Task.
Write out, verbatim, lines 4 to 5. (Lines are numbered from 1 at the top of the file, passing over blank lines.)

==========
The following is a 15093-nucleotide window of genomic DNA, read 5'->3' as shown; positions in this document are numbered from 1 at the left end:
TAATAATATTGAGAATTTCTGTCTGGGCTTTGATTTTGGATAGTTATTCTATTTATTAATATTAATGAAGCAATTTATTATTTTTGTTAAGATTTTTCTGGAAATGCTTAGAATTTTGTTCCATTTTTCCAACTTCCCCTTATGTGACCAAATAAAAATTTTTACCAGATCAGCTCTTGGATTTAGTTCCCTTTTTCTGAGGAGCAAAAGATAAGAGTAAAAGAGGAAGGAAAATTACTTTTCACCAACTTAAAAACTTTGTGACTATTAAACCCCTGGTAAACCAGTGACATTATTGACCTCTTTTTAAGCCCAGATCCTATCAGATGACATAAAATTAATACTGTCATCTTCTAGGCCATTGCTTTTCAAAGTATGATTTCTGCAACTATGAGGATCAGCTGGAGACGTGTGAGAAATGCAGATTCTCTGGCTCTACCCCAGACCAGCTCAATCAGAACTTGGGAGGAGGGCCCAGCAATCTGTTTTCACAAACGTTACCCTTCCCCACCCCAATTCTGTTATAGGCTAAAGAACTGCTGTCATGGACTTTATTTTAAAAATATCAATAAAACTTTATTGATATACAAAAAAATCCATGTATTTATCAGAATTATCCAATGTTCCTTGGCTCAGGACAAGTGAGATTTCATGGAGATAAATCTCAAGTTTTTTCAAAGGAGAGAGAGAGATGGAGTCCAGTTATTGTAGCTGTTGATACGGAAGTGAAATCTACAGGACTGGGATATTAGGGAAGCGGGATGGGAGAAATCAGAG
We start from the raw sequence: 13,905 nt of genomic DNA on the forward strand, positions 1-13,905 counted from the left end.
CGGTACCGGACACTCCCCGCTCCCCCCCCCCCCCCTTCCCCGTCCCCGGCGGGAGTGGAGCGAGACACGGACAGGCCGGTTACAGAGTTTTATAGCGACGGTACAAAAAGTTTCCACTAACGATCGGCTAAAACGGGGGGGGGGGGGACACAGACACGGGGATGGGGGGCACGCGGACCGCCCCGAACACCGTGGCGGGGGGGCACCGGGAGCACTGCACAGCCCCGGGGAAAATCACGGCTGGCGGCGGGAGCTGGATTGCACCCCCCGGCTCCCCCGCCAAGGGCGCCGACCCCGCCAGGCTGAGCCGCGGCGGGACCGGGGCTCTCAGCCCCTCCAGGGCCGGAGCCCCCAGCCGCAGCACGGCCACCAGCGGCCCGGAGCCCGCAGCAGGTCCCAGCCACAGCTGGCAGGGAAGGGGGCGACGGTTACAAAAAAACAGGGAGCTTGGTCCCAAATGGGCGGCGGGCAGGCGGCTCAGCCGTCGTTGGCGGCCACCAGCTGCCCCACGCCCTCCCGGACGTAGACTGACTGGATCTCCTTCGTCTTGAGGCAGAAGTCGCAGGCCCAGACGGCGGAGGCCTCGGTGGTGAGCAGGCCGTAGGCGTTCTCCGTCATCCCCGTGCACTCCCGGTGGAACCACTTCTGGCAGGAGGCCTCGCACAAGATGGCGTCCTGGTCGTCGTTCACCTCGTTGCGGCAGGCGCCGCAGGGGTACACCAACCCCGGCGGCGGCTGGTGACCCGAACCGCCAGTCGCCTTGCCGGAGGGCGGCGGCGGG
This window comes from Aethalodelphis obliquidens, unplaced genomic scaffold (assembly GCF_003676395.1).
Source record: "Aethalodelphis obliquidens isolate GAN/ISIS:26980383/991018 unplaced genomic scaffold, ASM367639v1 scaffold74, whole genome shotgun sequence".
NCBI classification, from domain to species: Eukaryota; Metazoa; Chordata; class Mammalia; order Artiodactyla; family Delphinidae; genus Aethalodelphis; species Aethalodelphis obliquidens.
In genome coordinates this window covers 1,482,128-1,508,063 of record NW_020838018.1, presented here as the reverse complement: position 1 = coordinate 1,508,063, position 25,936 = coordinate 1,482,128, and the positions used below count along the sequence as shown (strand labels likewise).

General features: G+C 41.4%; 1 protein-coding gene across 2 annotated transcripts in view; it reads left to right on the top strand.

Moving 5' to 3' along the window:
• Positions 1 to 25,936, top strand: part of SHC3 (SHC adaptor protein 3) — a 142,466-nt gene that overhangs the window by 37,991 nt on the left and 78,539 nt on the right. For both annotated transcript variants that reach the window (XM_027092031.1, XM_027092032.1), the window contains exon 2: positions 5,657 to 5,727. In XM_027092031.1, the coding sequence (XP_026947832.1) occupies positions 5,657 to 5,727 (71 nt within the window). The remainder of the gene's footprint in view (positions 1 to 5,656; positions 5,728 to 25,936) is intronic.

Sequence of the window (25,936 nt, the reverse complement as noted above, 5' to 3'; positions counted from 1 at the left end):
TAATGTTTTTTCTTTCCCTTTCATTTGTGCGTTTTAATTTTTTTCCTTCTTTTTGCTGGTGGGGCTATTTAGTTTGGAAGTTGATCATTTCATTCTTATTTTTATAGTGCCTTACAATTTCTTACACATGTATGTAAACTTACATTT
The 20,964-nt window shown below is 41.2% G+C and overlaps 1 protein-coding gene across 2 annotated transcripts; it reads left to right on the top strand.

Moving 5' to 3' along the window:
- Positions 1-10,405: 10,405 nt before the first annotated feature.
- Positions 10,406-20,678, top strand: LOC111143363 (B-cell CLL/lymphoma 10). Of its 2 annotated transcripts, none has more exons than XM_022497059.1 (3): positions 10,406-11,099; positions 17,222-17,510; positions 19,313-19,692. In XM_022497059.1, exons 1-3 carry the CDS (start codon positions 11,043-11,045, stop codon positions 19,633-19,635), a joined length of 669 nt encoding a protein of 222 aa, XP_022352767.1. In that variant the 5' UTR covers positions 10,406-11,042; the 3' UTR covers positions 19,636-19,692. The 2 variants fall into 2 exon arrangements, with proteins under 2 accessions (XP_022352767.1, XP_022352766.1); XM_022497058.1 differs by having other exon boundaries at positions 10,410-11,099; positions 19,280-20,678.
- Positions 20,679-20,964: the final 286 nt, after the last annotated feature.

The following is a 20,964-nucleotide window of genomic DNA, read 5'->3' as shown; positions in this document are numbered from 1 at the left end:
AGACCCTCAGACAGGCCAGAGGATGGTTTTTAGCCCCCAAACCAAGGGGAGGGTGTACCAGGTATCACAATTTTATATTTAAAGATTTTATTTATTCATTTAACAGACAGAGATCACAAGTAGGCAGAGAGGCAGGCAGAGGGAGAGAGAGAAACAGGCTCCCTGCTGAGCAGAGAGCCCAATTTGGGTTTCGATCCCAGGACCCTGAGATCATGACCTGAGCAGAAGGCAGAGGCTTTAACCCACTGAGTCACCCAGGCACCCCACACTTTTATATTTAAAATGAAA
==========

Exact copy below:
CGGTACCGGACACTCCCCGCTCCCCCCCCCCCCCCTTCCCCGTCCCCGGCGGGAGTGGAGCGAGACACGGACAGGCCGGTTACAGAGTTTTATAGCGACGGTACAAAAAGTTTCCACTAACGATCGGCTAAAACGGGGGGGGGGGGGACACAGACACGGGGATGGGGGGCACGCGGACCGCCCCGAACACCGTGGCGGGGGGGCACCGGGAGCACTGCACAGCCCCGGGGAAAATCACGGCTGGCGGCGGGAGCTGGATTGCACCCCCCGGCTCCCCCGCCAAGGGCGCCGACCCCGCCAGGCTGAGCCGCGGCGGGACCGGGGCTCTCAGCCCCTCCAGGGCCGGAGCCCCCAGCCGCAGCACGGCCACCAGCGGCCCGGAGCCCGCAGCAGGTCCCAGCCACAGCTGGCAGGGAAGGGGGCGACGGTTACAAAAAAACAGGGAGCTTGGTCCCAAATGGGCGGCGGGCAGGCGGCTCAGCCGTCGTTGGCGGCCACCAGCTGCCCCACGCCCTCCCGGACGTAGACTGACTGGATCTCCTTCGTCTTGAGGCAGAAGTCGCAGGCCCAGACGGCGGAGGCCTCGGTGGTGAGCAGGCCGTAGGCGTTCTCCGTCATCCCCGTGCACTCCCGGTGGAACCACTTCTGGCAGGAGGCCTCGCACAAGATGGCGTCCTGGTCGTCGTTCACCTCGTTGCGGCAGGCGCCGCAGGGGTACACCAACCCCGGCGGCGGCTGGTGACCCGAACCGCCAGTCGCCTTGCCGGAGGGCGGCGGCGGG
This window comes from Aethalodelphis obliquidens, unplaced genomic scaffold (assembly GCF_003676395.1).